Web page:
Two for the price of one
Bribery and extortion on the streets of Saigon

from: Room 16 hotel name unknown, Ho Chi Minh city. Vietnam

Cruising contentedly down a broad boulevard in Saigon the words "I think you're going the wrong way down a one way street" were no sooner out of Julie's mouth and in my left ear than a shrill tin whistle went off in my right one. My error had not gone unnoticed by Ho Chi Minh city's vigilant boys in threadbare Khaki.

" You wrong way. You this one-way. " I looked at him blankly hoping a well feigned incomprehension might get me off the hook. If he can't convey the crime I don't pay the fine. To my horror he took me by the arm and led me into the middle of the street, pointing at a distant sign somewhere in the evening murk,
" one way! one way! " My resolve dissolved in the face of an oncoming phalanx of scooters and I quickly pulled him back to the curb, apologizing for my traffic blunder and duly handing over my passport when he said 'passport!'
He made a show of inspecting it and conferring with his partner, who'd just bagged a culprit of his own. He slipped my passport between a folded sheaf of papers he was holding and asked what I thought must be a trick question,
" Where you from? "
" Switzerland. Very small country. You know it?" I was trying to be friendly with this guy who must have thought the white cross on my red passport meant I was a doctor. About to mention that my country, like his, bordered a far larger historically expansionist one and we are like cousins and family should - he cut me off,
" Fine ticket three hundred thousand Dong "
The comrade-like smile dropped from my face. It seems he knew Switzerland well enough to know it is wealthy. Or perhaps he still thought I was a doctor. Either way he was under the impression that his ship had come in. Three hundred thousand Vietnamese Dong is the equivalent of twenty dollars, an amount far greater than I was expecting. It is difficult to convey just how much this is to anyone in the west where any traffic violation is met with fines far greater. Here twenty dollars will get us a night in a hotel room, a couple of meals, liters of beer and the bike on which we just committed the crime for 24 hours. It is also more than two weeks pay for an average Vietnamese. There was very little I could do. How does one go about haggling down the price of a ticket? Bursting into tears would do no good in this country where face had to be saved at all cost. I motioned to the papers he was holding and mimed writing something,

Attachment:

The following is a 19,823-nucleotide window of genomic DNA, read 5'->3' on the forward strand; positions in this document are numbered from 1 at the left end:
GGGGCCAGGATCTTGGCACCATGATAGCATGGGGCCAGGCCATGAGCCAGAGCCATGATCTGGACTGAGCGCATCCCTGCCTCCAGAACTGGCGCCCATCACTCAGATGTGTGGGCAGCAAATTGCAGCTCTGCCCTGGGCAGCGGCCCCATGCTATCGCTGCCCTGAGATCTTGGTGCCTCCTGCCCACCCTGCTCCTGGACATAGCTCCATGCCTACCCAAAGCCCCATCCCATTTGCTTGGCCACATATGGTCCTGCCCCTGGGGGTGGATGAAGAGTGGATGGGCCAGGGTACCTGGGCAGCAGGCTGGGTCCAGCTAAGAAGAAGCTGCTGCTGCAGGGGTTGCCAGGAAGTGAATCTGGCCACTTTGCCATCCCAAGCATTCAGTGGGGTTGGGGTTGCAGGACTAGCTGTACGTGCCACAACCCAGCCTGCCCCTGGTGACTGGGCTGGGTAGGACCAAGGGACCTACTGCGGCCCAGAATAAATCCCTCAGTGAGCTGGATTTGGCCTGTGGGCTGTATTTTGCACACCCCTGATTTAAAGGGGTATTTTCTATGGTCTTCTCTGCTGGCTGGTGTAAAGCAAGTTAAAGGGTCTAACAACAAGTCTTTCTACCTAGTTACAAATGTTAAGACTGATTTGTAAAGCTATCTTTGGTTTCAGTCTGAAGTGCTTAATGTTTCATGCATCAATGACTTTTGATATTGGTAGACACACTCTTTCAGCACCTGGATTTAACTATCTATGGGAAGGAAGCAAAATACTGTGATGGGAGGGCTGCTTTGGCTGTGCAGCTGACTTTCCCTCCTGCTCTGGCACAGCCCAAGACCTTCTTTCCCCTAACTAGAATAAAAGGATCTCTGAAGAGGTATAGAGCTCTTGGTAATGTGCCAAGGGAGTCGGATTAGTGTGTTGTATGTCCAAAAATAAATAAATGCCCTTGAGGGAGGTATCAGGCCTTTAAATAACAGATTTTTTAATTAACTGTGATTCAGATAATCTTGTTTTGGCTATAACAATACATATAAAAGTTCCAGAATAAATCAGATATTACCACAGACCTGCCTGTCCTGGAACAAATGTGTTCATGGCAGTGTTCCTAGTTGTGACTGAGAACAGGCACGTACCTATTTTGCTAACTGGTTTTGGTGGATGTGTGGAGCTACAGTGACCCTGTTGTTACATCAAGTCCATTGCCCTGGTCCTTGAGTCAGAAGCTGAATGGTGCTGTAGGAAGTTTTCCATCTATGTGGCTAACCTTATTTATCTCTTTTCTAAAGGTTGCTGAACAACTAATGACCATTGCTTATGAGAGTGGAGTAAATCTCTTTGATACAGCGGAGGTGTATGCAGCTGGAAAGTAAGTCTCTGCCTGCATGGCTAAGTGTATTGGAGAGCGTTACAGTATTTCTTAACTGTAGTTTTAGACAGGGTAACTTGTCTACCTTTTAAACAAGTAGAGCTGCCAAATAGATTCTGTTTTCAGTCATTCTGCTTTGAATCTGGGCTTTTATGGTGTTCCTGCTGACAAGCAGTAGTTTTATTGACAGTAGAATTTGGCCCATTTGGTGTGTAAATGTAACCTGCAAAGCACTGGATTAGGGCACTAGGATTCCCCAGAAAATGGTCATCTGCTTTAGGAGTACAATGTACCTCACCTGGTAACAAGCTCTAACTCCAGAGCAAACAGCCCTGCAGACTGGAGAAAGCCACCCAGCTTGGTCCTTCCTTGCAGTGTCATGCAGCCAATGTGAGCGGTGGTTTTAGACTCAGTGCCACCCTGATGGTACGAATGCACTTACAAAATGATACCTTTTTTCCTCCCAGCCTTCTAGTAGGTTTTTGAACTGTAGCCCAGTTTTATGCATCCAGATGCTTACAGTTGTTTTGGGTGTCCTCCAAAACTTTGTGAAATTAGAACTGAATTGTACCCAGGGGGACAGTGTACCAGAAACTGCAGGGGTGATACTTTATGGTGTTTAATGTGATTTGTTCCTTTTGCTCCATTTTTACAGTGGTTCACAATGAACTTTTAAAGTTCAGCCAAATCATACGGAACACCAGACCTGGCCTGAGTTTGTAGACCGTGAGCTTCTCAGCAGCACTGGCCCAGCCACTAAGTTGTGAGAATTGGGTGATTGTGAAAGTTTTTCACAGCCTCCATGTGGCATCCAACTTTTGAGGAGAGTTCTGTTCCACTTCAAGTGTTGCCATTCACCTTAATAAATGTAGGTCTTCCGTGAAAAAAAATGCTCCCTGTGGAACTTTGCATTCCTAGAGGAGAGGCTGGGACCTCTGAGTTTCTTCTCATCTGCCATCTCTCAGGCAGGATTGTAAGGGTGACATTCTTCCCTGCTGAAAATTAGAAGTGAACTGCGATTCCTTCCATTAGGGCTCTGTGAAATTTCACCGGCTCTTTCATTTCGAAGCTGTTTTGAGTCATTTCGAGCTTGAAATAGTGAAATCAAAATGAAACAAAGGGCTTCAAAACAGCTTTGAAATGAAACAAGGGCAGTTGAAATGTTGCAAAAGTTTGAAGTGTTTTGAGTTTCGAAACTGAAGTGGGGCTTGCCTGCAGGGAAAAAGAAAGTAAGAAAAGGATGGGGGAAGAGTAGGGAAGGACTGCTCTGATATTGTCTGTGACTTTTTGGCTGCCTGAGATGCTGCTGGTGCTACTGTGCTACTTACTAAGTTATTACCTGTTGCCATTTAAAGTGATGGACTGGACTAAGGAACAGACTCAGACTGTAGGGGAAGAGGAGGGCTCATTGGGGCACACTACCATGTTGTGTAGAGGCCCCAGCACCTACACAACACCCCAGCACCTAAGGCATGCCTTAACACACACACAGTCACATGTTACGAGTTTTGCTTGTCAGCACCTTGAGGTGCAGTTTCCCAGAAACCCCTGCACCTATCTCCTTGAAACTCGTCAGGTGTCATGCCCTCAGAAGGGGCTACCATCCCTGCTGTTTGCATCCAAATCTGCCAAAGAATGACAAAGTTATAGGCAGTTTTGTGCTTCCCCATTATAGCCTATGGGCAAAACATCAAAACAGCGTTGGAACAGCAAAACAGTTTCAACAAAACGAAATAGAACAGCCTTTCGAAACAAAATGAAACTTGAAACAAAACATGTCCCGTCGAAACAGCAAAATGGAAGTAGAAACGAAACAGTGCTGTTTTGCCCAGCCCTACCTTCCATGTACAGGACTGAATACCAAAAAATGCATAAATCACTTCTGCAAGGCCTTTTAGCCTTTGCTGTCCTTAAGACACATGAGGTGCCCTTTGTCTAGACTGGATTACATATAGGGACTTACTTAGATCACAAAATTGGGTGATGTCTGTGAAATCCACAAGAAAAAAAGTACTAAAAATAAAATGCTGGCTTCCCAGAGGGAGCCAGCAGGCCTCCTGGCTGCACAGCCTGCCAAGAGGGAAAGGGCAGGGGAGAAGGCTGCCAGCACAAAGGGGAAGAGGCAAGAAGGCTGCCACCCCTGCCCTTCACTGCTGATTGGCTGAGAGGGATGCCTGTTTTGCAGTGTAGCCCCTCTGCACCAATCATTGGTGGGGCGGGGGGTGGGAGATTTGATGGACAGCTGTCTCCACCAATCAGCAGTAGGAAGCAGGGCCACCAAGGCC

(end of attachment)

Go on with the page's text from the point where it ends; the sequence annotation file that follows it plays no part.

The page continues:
" Will you write me a receipt? "
There I had it, the one thing I could have said to help my situation. A ticket would have meant a paper trail or worse, taking me down to the station and giving up this lucrative spot where all the time more bikes were breaking the same rule I had. His partner quickly interjected with his own brand of English,
" 200 000 You pay now. "
I came back with the bills and held them out. In a parody of bribery he must have learned from silent movies the first policemen rolled his eyes, took the money and slid the money into the sheaf of papers where my ransomed passport lay. His hand reemerged with the document and he waved me off, disgusted by my lack of payoff finesse.

I later found out that the fine for a Vietnamese breaking the same rule is never more than 50 000 Dong. It seems that in Vietnam, crime often does pay.

~ Nigel 11.03.01



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